Liss Llewellyn Fine Art - 20th Century British Art

Joseph Southall (1861–1944)   BIOGRAPHY

 SOLD
 
Five sketchbook sheets, circa 1916
Unmounted (ref: 2579)

Pencil and watercolour, 4 1/2 x 6 3/4 in. (11.4 × 17.2 cm.)


 


Variously signed and inscribed:
‘Come Out of That’ – John Bull threatening the anti-conscriptionists
‘More Taxes for the Poor/ More Riches for the Rich’
Appeal Tribunal 30.iii.1916 – J S Taylor, Pritchett and Geo. Ryder
‘To Fight against German Militarism’, London 10.iv.1916
Sheet of Studies 22.vii.1916 – Geo. Lansbury, Hon Bertrand Russell and F.W. Jowett MP

Provenance: Estate of Mrs A.E. Southall; Mrs Elizabeth Baker ; Mr and Mrs Peyton Skipwith.

Southall came from distinguished Quaker and Chartist stock, and was involved in radical politics in Birmingham from the mid-1890s. He was an ardent pacifist, serving for many years as Chairman of the Independent Labour Party, although he was expelled from the official Labour Party for supporting a Communist against Sir Austen Chamberlain. In one of his sketchbooks for 1913 he defined what he regarded as the three greatest evils threatening Europe at the time: ‘The military system, the factory system and the clerical system. ’With the advent of war in 1914 he set about fighting these through his art, denouncing jingoism, lampooning John Bull, and caricaturing the military as well as the tribunals set up to hear the cases of conscientious objectors. Many of these satirical cartoons were published in pamphlet form, the most famous being The Obliterator (1918), which sarcastically proclaimed that it was ‘supplied impartially to all civilised Governments and has given entire satisfaction. It is guaranteed to leave nothing standing and nothing breathing’. In addition to attacking the system through pen and pencil he attended many pacifist and other left-wing meetings, always with sketchbook to hand.Whilst participating in the debate, he would quietly observe and draw those with whom he shared the platform, as in the case of the present sheet with its neat studies of George Lansbury, Bertrand Russell and F.W. Jowett. Southall’s war was a war againstWar . (For an extended account of Southall’s political and pacifist views, see George Breeze, ‘Joseph Southall and the Pursuit of Peace’, in SixtyWorks by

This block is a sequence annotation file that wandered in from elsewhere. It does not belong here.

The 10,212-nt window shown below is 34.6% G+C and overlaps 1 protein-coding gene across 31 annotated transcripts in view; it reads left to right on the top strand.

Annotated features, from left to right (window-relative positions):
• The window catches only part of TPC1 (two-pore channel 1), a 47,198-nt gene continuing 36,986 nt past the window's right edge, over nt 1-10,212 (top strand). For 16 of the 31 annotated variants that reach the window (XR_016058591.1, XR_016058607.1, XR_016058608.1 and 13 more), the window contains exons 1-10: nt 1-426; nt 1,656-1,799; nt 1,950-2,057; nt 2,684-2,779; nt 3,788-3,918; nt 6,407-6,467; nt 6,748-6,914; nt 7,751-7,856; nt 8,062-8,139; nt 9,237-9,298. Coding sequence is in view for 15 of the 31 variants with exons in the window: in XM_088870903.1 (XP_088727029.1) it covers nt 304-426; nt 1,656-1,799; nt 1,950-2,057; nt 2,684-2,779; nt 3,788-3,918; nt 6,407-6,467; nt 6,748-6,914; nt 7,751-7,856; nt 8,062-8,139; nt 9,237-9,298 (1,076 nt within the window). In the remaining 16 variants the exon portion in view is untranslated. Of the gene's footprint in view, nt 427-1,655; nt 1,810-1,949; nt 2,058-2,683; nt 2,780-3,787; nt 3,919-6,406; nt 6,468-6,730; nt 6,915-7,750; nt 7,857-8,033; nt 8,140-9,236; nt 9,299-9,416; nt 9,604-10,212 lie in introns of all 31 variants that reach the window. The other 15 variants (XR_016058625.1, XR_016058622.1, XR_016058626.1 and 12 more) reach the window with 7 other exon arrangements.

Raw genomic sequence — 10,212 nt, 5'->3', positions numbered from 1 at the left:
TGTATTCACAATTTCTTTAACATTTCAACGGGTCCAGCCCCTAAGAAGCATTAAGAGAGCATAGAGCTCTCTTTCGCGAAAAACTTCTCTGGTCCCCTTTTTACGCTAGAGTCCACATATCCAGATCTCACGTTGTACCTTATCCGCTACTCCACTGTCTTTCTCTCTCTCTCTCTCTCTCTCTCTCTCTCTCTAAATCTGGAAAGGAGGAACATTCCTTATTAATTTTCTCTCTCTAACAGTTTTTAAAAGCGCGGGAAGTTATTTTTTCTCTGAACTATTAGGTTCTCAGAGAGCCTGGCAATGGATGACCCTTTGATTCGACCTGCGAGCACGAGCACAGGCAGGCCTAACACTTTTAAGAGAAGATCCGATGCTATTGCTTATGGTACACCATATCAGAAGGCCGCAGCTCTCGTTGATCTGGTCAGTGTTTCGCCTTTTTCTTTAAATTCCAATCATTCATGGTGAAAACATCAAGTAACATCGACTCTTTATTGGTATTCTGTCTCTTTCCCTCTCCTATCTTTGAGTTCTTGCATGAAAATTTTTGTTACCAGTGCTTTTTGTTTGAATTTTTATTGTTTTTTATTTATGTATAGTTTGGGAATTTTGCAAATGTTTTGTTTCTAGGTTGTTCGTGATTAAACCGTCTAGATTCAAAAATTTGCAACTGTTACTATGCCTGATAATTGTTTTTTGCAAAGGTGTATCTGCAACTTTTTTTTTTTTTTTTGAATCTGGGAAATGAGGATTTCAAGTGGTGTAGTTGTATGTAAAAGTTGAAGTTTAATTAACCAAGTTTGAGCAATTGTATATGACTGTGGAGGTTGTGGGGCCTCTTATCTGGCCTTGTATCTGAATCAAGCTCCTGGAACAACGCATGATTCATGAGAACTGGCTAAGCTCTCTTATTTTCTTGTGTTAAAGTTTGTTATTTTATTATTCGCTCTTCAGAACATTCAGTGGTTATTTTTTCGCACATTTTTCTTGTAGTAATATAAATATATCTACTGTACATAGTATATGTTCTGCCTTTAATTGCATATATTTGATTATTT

Joseph Southall, 1861–1944, exh. cat., Fortunoff Collection, Fine Art society, London, 2005.)

We are grateful to Peyton Skipwith for the above catalogue note.



Joseph Southall (1861–1944)

Southall was born in Nottingham of Quaker parents, and was taken by his mother to Birmingham when his father died the following year. In i874 he entered the Friends' School. Bootham, where he was taught painting by Edwin Moore (brother of Albert and Henry). Four years later he joined the Birmingham firm of architects, Martin and Chamberlain, but in 1882 he left to concentrate on painting, attending the Birmingham School of Art where he met A J Gaskin, henceforth his closest friend, and other members of the Birmingham Group. About the same time he set­tied at 13 Charlotte Road, Edgbaston, his home for the rest of his life. In 1883 he spent eight weeks in Italy, absorbing the early masters, and on his return he began to experiment with tempera. Meanwhile, through an uncle, he had made the acquaintance of Ruskin, who commissioned him to design a museum for the Guild of St George at Bewdlev (1885); this came to nothing but took him again to Italy. He also received encouragement from W B Richmond and Burne Jones, to whom he paid visits in London (1893-7). In 1895 he began to exhibit at the RA (Car. 72), showing there till 1942, while also support­ing the New Gallery (1897-19o9), the RBSA (Associ­ate 1898. member 1902) and the Arts and Crafts Exhibition Society shows (1899-1923). In 1901, together with J D Batten, Walter Crane and others, he helped to found the Society of Painters in Tempera, and he was undoubtedly the single most important exponent of the tempera revival. Though never, like so many members of the Birmingham Group, on the staff of the local Art School, he gave lessons on tempera painting in his Edgbaston studio and lectured on the subject widely. As well as literary figure subjects, he painted genre scenes, portraits and landscapes; his wife Anna Elizabeth, a first cousin whom he married in 19o3, appears in many of his pictures, and often helped to decorate their elaborate gilded frames. Southall was a leading figure among Birmingham Quakers, a Socialist and pacifist; he campaigned vigorously against the conduct of the Great War, during which he painted the fresco of 'Cor­poration Street, Birmingham, in March 1914', on the stair­case of the Birmingham Art Gallery, (completed in 1916). In later life he joined the NEAC and RWS (1925), participated in joint exhibitions with other Birmingham and tempera painters, held a number of one-man shows (notably at the Alpine Club 1922), and, building on the success of an exhibition at the Galeries Georges Petit in Paris in 1910, established a considerable inter­national reputation. He and his wife paid frequent visits to Italy, sometimes with Charles and Margaret Gere; also to France, Southwold and Fowey, where he found many subjects. In 1933 he was appointed Professor of Painting at the RBSA (President 1939), and in 1937 began a fresco in the Council House. It was not, however, completed; that August he under­went a major operation and never fully recovered, dying in 1944. A memorial exhibition was held at Bir­mingham, the RWS and Bournemouth the following year.


See all works by Joseph Southall